“They felt there was a great need for open-ended play,” Lancaster said. “What is that? It is a lack of scheduling. It is a lack of telling somebody how to do something. Once those kids walk through our doors, they run the museum. You will often hear the play facilitators, like Jamal (Dawson), say, ‘Don’t forget to show your parents how to play.’”
While they weren’t experts in play psychology, it was 1997 and the four founders knew the digital age was coming.
“I always say this sarcastically about our founding mothers, ‘What did they know?’ Not much,” Lancaster said. “But of course, they had a crystal ball. They knew technology would take over the kids’ schedules, and parents would, and there would be a huge absence of play.
“That’s what happened, multiplied by the struggles we have in schools with fitting in recess. Academic testing is directly related to funding, and teachers have this struggle to fit it in, and it’s a terrible struggle. Where is recess? Where is open-ended play?”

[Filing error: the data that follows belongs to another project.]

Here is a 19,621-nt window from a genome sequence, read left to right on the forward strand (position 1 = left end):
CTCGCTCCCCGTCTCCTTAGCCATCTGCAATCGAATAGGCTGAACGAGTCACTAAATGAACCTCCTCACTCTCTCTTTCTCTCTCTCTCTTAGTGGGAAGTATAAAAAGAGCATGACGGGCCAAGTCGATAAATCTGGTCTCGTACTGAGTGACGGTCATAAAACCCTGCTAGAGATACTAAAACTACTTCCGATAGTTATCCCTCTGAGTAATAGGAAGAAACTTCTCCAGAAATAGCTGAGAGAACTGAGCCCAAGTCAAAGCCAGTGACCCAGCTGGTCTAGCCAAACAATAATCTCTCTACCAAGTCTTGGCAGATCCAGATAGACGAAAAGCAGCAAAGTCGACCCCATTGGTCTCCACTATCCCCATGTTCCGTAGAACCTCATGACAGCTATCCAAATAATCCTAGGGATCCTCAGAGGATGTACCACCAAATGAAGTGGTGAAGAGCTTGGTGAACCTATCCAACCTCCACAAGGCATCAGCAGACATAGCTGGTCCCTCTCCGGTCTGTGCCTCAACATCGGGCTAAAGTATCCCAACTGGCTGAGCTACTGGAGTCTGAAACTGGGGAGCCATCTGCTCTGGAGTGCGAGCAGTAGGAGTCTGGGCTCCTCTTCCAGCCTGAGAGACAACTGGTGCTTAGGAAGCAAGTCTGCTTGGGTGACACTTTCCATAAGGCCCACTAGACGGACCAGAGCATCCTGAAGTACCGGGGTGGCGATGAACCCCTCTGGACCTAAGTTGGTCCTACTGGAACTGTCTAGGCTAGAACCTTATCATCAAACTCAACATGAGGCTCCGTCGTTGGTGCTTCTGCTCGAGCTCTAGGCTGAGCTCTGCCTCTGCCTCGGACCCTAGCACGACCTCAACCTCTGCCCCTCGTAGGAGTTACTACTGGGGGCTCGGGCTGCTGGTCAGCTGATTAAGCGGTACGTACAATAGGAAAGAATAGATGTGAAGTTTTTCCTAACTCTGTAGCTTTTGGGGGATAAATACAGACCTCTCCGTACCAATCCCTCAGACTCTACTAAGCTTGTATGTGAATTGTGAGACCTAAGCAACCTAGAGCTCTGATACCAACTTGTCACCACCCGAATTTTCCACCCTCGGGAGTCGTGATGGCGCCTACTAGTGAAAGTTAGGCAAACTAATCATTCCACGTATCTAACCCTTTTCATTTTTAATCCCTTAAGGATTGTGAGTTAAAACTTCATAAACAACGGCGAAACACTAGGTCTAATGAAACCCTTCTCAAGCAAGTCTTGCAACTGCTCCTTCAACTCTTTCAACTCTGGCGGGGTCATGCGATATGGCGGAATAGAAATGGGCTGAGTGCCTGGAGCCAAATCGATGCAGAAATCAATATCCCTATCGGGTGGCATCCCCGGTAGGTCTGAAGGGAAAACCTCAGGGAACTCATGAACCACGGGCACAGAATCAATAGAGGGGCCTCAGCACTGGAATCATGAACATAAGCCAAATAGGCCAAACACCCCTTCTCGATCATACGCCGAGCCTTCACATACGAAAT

Lancaster is on the same page with the founders about the importance of creating a level playing field in the museum.
“Because of our founding mothers, we were going to be named the Grand Rapids Children’s Museum and be welcoming to anyone, no matter their socioeconomic status, race or gender,” she said.
Under her watch, GRCM joined the nationwide Museums for All initiative that lets families of up to four people get into the museum for $1.75 per person using a WIC or EBT (Bridge) card.
“We are still the only one in West Michigan to do it,” she said, noting that the Flint Children’s Museum and Flint Institute of Arts are the only two other Michigan museums that have joined the program.